Many homeowners took advantage of historically-low interest rates in 2020 by refinancing. This tumultuous year witnessed the highest dollar amount of mortgage loan originations in U.S. history, with just over $4 trillion in mortgage originations occurring last year. Of this total amount, refinances made up 35% or $2.6 trillion.

However, the tendency to refinance mortgages differs among racial groups, leading to some groups being stuck with higher interest rates.

Black and Latinx homeowners paid higher interest rates than White homeowners between 2005 and 2020. Black homeowners paid up to 50 basis points higher on interest rates than White homeowners, according to a recent report from the Federal Reserve Bank of Atlanta. Refinancing into lower rates not only allows homeowners to save money, but it can also help them pay off their home more quickly and allows them to make improvements to their property.

Why does this disparity exist?

White homeowners pay lower interest rates because they are much more likely to take advantage of periods of falling interest rates by refinancing their mortgages or moving, as found in the report.

The report concludes that although Black and Latinx homeowners also benefit from periods of lower mortgage rates, they benefit much less than White homeowners.

These findings lead to a few key questions: First, why do Black and Latinx homeowners refinance less frequently than their White counterparts? Relatedly, why are they less responsive to dips in interest rates?

Observable differences such as loan-to-value ratios (LTVs) and credit scores across homeowners explain about 80% of the difference. However, a gap remains which has not been fully accounted for.

Numerous factors contribute to the remaining gap, including:

  • different levels of education and financial literacy;
  • exposure to employment shocks that may inhibit the ability to refinance into low rates; and
  • social networks.

What might be done to reduce these racial differences in interest rate payments?

The report offers a few suggestions:

  • expanding the use of adjustable-rate mortgages (ARMs), rather than relying on fixed-rate mortgages (FRMs) – though firsttuesday recommends ARMs for seasoned investors only, rather than the average homeowner due to the risk of payment shock when the ARM resets;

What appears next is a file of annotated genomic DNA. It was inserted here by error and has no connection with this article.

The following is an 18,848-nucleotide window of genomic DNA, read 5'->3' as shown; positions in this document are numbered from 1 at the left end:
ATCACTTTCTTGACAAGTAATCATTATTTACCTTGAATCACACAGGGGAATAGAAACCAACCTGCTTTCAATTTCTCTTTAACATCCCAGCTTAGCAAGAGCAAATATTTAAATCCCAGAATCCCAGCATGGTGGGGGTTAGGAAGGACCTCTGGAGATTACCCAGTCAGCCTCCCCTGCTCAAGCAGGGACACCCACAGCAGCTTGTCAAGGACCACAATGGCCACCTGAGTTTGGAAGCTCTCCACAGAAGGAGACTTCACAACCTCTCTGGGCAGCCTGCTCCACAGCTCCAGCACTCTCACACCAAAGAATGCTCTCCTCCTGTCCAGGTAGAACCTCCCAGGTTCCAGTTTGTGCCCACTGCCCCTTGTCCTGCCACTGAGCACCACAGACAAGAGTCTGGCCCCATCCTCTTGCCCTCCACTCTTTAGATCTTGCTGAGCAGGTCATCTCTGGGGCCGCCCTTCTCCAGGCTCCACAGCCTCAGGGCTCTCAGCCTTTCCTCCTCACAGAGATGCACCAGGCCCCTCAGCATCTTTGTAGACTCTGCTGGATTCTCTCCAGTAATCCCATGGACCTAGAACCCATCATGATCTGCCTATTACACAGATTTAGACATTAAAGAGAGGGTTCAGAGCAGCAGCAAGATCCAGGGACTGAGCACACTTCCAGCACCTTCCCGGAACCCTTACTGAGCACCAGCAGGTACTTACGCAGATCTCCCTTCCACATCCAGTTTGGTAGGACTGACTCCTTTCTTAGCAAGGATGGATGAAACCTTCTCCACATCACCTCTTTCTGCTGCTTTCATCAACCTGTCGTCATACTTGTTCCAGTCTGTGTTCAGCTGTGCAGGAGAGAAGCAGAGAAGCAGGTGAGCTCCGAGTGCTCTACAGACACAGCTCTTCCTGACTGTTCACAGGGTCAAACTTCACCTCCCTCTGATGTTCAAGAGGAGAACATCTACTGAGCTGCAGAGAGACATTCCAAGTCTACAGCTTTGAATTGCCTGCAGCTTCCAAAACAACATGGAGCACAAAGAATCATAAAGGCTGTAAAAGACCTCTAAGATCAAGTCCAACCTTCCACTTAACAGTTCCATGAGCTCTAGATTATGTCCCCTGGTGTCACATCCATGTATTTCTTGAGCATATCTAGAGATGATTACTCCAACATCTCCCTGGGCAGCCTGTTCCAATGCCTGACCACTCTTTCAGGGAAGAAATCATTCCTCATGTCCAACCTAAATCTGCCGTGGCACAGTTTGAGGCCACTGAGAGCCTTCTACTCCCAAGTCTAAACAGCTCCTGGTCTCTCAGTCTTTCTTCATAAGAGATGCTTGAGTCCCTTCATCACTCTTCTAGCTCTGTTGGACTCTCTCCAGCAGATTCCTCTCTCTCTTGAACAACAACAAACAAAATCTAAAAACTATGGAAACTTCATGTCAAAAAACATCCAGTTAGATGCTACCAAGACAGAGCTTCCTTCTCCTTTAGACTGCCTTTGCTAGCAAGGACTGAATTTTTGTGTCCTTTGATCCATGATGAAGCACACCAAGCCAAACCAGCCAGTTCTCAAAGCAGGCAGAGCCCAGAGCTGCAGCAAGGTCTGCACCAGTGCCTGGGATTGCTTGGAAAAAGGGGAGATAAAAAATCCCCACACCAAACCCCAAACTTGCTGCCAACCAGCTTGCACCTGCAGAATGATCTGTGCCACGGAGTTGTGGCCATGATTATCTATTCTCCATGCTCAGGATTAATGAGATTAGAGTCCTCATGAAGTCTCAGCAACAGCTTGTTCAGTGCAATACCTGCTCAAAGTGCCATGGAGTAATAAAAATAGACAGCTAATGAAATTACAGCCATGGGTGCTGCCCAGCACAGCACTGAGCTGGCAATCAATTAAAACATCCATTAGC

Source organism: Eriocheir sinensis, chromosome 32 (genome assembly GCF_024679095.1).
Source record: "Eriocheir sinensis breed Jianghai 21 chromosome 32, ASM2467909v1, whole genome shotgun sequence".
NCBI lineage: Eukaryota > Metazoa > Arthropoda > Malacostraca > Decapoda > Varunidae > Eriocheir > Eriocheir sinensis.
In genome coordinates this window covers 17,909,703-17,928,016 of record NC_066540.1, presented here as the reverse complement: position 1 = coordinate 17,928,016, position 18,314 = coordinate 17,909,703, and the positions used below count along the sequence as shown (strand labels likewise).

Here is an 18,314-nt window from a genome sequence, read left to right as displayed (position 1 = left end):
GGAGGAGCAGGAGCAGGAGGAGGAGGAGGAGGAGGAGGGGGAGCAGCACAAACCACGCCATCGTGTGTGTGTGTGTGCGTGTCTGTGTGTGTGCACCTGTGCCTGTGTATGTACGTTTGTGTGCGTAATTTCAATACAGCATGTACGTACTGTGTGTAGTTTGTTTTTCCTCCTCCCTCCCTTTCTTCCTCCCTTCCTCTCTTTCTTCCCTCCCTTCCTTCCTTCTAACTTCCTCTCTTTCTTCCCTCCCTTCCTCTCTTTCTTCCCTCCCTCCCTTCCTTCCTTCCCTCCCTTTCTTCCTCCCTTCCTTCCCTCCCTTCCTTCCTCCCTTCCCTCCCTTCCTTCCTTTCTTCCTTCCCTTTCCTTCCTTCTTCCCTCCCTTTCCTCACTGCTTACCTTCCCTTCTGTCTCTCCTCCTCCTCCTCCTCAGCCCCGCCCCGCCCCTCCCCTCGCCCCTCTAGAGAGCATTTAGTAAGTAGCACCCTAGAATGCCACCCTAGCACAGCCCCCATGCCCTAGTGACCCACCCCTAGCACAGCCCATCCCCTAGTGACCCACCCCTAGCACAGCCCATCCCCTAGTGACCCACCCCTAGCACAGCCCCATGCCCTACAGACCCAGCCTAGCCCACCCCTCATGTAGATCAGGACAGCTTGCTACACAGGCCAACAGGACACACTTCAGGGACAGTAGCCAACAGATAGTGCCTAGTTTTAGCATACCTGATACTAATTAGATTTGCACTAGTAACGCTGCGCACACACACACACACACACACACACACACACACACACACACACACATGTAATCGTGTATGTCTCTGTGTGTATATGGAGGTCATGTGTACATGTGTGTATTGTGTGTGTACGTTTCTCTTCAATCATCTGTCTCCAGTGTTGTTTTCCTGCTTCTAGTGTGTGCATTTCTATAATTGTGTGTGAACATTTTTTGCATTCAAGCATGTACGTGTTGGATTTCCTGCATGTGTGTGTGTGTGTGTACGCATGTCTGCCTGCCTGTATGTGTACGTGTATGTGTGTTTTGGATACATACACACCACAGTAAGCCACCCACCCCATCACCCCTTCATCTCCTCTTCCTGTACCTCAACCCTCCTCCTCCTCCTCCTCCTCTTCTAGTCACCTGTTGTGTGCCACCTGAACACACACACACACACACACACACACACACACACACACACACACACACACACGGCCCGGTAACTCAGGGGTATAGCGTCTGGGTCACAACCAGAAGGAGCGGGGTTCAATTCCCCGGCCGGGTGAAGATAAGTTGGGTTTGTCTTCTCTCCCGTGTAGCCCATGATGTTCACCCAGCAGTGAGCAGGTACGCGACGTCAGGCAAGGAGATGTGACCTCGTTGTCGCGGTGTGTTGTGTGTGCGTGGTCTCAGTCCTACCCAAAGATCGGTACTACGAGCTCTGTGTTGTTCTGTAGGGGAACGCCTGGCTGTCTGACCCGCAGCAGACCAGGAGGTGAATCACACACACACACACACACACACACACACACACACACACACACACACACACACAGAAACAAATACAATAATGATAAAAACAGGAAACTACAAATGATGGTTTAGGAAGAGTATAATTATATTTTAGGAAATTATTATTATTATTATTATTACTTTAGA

• encouraging the mortgage industry to develop products that combine the benefits of FRMs and ARMs, such as mortgages that adjust down, not up; and
  • enacting complementary race-neutral policies that make it easier and less costly to refinance, such as providing streamlined refinancing programs.

With interest rates still near historic lows in 2021, as a real estate professional, you may want to advise all your clients to refinance to take advantage of today’s low rates.

One way to advise clients is to use FARM letters in your marketing to inform homeowners about their options. Click here to download free marketing material to share with your current and potential clients on the benefits of refinancing.

Other obstacles to homeownership for minority homebuyers

The decline in American homeownership rates since the Millennium Boom is most severe among Black Americans. The gap between White and Black homeownership rates is particularly wide.

During the Millennium Boom era, predatory lending practices steered minority homebuyers into subprime mortgages, a type of loan that mortgage holders were aware had a higher likelihood of default.

For a recent example of predatory lending practices, look no further than 2012, when Bank of America (BofA) settled a case for their subsidiary company, Countrywide, due to their discriminatory lending practices.

Countrywide discriminated against minority homebuyers by:

  • charging higher fees to minorities than White homebuyers with equivalent qualifications; and
  • steering minority homebuyers into subprime mortgages.

These factors led to minority homebuyers paying more for mortgages than similarly qualified White homebuyers. Thus, when the housing bubble burst following the Millennium Boom, these minority homeowners had more difficulty making mortgage payments than White homeowners, even when they had borrowed at equivalent levels and with the same qualifications.

Another homeownership obstacle for minority homebuyers is the statistical fact that Black and Latinx heads of households tend to be employed in professions more adversely affected by periods of economic downturn. Thus, in recessionary periods, they are more exposed to job losses than are White heads of households.

Predatory lending practices targeting minority homebuyers and increased employment instability for these demographics also leads to higher foreclosure rates.

As a real estate professional, consider the following tactics to ensure all clients have an equal chance at homeownership:

  • vigilantly observe and oppose predatory lending;
  • when mortgage applications are denied, discover the reason why; is it to do with observable differences such as high debt-to-income (DTI) ratios or another reason;
  • when denied for qualifying reasons, encourage your client to pay down debts and apply again in a few months or a year;
  • in the case of no observable reason for the denial or adverse mortgage terms offered, advise your client the options available to them, such as applying elsewhere or filing an official complaint; and
  • when the client suspects they may be the victim of discriminatory practices, they may report the incident to the U.S. Department of Housing and Urban Development (HUD) or the Consumer Financial Protection Bureau (CFPB).

Related article:

How real estate professionals can combat racism